The lodgings were very nice—a little way out of the town—not a villa at all as everyone had feared. I suppose the landlady thought it grander to call it a villa, but it was really a house that had once been a mill house, and was all made of a soft-colored gray wood with a red-tiled roof, and at the back was the old mill, also gray and beautiful—not used now for what it was built for—but just as a store for fishing nets and wheelbarrows and old rabbit hutches and beehives and harnesses and odds and ends, and the sack of food for the landlady's chickens. There was a great corn bin there too—that must have been in some big stable—and some broken chairs and an old wooden cradle that hadn't had any babies in it since the landlady's mother was a little girl.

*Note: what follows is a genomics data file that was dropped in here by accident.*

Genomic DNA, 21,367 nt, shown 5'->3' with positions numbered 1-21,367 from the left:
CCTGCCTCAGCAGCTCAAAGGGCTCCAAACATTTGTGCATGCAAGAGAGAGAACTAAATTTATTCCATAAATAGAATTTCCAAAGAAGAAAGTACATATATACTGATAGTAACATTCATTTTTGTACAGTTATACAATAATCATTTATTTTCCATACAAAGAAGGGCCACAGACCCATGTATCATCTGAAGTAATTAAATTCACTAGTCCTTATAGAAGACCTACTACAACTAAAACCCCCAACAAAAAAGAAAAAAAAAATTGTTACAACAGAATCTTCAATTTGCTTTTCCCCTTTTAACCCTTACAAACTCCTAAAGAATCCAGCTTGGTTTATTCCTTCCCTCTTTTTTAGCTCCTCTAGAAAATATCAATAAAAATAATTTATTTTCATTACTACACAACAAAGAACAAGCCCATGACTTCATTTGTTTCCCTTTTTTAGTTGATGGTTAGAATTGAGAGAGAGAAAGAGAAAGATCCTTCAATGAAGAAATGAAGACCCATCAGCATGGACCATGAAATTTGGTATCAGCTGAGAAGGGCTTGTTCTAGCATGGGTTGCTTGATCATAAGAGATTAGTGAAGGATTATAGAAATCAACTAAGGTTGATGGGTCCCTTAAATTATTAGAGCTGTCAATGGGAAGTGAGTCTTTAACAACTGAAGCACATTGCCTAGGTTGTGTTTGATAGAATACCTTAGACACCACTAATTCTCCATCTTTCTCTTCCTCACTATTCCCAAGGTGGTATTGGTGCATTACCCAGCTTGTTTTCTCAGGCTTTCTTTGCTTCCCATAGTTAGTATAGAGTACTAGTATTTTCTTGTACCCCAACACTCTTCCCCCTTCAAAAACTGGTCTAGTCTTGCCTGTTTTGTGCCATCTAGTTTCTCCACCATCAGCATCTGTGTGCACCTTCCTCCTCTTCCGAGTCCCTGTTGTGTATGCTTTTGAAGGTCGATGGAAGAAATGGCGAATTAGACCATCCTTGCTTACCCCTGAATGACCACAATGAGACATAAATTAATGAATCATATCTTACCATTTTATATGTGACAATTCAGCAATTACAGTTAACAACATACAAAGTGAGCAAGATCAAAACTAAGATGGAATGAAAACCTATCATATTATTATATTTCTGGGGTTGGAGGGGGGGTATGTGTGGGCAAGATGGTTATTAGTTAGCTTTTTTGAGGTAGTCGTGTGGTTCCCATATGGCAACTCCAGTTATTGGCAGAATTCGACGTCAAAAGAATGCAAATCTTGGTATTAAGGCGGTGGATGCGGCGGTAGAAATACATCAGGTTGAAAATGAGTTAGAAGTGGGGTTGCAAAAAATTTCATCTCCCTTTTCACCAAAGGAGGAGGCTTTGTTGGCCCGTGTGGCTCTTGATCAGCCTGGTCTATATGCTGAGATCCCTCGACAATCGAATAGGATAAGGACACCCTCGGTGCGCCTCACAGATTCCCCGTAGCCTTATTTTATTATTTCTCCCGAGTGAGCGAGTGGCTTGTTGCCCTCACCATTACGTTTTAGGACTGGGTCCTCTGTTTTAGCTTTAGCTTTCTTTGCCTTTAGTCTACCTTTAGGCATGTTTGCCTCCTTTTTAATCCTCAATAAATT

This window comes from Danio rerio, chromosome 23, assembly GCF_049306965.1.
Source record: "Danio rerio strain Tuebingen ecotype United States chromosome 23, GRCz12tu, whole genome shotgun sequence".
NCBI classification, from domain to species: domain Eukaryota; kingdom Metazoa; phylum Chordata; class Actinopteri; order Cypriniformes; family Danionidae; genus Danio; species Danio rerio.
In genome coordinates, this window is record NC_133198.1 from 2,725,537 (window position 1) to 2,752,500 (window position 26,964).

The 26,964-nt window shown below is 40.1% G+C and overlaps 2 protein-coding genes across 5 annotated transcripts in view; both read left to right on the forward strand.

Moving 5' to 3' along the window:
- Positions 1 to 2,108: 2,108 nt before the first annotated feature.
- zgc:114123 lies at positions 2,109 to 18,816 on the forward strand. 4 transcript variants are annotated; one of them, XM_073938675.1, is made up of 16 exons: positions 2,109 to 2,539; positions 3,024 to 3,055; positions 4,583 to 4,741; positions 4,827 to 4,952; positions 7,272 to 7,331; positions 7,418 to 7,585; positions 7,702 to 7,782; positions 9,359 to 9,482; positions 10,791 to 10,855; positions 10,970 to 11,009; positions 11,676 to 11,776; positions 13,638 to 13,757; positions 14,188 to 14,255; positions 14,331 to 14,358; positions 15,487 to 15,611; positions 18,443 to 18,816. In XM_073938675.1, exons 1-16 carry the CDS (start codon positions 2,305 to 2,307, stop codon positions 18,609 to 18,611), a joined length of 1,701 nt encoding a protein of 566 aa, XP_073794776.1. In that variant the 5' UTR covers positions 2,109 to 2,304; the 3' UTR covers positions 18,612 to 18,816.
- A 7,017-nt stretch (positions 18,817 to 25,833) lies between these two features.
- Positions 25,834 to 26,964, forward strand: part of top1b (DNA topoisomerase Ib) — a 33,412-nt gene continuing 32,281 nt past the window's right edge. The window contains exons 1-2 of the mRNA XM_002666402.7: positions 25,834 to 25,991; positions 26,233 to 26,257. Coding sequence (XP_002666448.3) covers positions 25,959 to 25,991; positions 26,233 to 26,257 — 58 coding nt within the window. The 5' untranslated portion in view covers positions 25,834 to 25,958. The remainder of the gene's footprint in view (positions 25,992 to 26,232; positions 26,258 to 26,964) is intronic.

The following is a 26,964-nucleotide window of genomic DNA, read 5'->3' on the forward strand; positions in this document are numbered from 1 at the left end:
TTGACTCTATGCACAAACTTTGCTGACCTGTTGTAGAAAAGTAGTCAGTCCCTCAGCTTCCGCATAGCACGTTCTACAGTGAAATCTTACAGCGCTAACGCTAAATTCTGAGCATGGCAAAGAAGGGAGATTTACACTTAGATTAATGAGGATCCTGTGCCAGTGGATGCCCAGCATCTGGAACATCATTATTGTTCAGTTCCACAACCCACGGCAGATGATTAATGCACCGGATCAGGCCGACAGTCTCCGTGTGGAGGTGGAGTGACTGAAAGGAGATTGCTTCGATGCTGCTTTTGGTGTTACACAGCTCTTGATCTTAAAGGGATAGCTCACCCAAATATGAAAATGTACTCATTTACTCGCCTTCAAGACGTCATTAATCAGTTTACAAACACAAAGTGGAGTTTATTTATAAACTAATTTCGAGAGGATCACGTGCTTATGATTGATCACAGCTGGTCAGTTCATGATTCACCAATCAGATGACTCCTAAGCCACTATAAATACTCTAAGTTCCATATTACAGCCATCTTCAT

On any ordinary holiday the mill would have had all the charm of a magic palace for the children, with its wonderful collection of pleasant and unusual things to play with, but just now all their thoughts were on Mermaids. And the two elder ones decided that they would go out alone the first thing in the morning and look for the Mermaid.
Mavis woke Francis up very early indeed, and they got up and dressed quite quietly, not washing, I am sorry to say, because water makes such a noise when you pour it out. And I am afraid their hair was not very thoroughly brushed either. There was not a soul stirring in the road as they went out, unless you count the mill cat who had been out all night and was creeping home very tired and dusty looking, and a yellowhammer who sat on a tree a hundred yards down the road and repeated his name over and over again in that conceited way yellowhammers have, until they got close to him; and then he wagged his tail impudently at them and flew on to the next tree where he began to talk about himself as loudly as ever.